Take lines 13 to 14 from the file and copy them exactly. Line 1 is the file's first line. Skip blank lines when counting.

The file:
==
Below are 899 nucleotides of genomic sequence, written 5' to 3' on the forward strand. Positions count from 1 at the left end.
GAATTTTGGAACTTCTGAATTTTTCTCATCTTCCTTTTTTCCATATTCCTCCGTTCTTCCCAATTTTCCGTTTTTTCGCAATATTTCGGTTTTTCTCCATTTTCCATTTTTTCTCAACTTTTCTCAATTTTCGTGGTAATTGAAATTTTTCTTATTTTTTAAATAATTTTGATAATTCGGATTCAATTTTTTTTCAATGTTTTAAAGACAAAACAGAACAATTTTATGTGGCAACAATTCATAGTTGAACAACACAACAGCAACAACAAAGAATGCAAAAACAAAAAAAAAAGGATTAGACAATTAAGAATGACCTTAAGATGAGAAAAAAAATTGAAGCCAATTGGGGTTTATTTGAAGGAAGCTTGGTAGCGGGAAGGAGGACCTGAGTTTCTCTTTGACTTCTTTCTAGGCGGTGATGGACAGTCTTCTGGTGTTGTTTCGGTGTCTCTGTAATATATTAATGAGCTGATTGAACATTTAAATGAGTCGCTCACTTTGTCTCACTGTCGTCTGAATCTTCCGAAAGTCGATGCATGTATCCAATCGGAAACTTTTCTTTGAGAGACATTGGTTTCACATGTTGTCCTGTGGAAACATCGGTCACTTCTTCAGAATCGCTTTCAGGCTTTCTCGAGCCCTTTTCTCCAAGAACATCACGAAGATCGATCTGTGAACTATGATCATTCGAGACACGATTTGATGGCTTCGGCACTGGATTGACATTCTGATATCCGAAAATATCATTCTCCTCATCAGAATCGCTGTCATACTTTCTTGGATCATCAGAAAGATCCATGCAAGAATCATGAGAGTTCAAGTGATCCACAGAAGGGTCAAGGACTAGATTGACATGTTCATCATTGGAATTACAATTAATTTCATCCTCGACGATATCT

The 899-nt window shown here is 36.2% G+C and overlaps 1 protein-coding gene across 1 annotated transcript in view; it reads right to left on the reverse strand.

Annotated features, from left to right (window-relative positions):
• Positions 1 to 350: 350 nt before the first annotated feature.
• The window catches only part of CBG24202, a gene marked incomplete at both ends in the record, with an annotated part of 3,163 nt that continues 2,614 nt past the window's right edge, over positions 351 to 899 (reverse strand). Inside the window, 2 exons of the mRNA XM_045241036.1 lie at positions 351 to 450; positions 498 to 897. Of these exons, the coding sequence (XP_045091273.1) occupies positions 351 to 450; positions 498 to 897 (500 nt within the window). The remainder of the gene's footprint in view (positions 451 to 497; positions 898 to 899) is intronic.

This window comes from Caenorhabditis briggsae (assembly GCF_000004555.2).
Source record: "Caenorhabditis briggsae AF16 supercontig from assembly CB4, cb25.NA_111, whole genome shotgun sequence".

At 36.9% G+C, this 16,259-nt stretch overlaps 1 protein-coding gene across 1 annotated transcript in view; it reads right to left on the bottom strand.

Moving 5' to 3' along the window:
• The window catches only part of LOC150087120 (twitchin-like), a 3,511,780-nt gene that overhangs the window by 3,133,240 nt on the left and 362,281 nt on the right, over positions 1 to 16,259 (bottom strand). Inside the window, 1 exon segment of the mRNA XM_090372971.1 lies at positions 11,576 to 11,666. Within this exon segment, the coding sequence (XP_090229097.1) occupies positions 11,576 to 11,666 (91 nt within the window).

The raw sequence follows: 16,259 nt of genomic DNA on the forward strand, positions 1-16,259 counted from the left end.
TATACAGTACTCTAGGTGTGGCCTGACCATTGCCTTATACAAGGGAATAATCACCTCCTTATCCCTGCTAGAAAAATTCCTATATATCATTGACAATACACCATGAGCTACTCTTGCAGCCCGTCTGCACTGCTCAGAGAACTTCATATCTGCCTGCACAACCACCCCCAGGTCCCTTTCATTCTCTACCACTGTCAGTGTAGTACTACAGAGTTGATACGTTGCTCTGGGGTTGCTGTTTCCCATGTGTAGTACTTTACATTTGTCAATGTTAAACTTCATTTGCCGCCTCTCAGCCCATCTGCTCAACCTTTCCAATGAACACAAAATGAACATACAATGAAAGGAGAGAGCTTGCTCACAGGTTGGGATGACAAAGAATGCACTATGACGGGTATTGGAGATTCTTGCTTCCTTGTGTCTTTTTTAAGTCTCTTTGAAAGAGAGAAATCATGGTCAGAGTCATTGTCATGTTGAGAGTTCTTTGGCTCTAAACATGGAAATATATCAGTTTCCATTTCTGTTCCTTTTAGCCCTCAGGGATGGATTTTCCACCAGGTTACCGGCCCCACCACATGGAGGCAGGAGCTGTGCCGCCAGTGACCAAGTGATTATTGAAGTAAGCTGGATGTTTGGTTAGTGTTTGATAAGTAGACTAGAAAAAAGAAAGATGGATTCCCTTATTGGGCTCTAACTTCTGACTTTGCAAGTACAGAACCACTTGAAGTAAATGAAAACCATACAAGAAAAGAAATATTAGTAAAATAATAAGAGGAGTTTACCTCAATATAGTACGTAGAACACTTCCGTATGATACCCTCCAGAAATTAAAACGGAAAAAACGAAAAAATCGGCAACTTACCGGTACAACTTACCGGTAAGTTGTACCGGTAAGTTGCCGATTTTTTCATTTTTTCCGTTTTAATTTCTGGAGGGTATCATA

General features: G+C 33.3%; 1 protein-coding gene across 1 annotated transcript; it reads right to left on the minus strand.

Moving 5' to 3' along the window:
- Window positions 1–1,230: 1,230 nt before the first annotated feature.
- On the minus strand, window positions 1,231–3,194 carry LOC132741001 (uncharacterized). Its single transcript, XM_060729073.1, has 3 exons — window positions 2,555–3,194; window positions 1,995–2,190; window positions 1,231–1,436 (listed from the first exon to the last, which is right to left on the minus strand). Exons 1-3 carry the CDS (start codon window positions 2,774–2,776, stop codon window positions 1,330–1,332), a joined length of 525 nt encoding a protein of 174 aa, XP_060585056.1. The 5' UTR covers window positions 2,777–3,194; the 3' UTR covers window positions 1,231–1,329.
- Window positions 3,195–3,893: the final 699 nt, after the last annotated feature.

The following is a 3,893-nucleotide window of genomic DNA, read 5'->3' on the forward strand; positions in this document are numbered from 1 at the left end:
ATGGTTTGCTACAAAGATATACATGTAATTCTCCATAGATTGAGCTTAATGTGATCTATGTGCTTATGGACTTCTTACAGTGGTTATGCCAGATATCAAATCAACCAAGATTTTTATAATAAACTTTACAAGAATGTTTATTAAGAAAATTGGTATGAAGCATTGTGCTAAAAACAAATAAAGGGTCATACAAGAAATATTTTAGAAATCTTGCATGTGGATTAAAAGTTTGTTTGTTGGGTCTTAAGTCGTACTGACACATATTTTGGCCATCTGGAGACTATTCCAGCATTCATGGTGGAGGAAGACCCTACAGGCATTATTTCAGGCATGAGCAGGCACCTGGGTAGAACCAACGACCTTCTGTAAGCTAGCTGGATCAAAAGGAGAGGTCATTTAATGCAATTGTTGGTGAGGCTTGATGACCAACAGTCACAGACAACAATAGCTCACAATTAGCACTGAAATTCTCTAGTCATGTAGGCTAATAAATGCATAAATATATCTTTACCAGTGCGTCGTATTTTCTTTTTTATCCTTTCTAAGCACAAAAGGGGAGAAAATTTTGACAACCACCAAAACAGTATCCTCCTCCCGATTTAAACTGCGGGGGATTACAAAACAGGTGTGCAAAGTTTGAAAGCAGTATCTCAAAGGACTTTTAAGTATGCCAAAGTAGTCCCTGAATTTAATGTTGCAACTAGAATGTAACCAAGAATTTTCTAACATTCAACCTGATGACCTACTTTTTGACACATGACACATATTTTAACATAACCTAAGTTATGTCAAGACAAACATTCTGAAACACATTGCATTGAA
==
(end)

TATACAGTACTCTAGGTGTGGCCTGACCATTGCCTTATACAAGGGAATAATCACCTCCTTATCCCTGCTAGAAAAATTCCTATATATCATTGACAATACACCATGAGCTACTCTTGCAGCCCGTCTGCACTGCTCAGAGAACTTCATATCTGCCTGCACAACCACCCCCAGGTCCCTTTCATTCTCTACCACTGTCAGTGTAGTACTACAGAGTTGATACGTTGCTCTGGGGTTGCTGTTTCCCATGTGTAGTACTTTACATTTGTCAATGTTAAACTTCATTTGCCGCCTCTCAGCCCATCTGCTCAACCTTTCCAATGAACACAAAATGAACATACAATGAAAGGAGAGAGCTTGCTCACAGGTTGGGATGACAAAGAATGCACTATGACGGGTATTGGAGATTCTTGCTTCCTTGTGTCTTTTTTAAGTCTCTTTGAAAGAGAGAAATCATGGTCAGAGTCATTGTCATGTTGAGAGTTCTTTGGCTCTAAACATGGAAATATATCAGTTTCCATTTCTGTTCCTTTTAGCCCTCAGGGATGGATTTTCCACCAGGTTACCGGCCCCACCACATGGAGGCAGGAGCTGTGCCGCCAGTGACCAAGTGATTATTGAAGTAAGCTGGATGTTTGGTTAGTGTTTGATAAGTAGACTAGAAAAAAGAAAGATGGATTCCCTTATTGGGCTCTAACTTCTGACTTTGCAAGTACAGAACCACTTGAAGTAAATGAAAACCATACAAGAAAAGAAATATTAGTAAAATAATAAGAGGAGTTTACCTCAATATAGTACGTAGAACACTTCCGTATGATACCCTCCAGAAATTAAAACGGAAAAAACGAAAAAATCGGCAACTTACCGGTACAACTTACCGGTAAGTTGTACCGGTAAGTTGCCGATTTTTTCATTTTTTCCGTTTTAATTTCTGGAGGGTATCATA

General features: G+C 33.3%; 1 protein-coding gene across 1 annotated transcript; it reads right to left on the minus strand.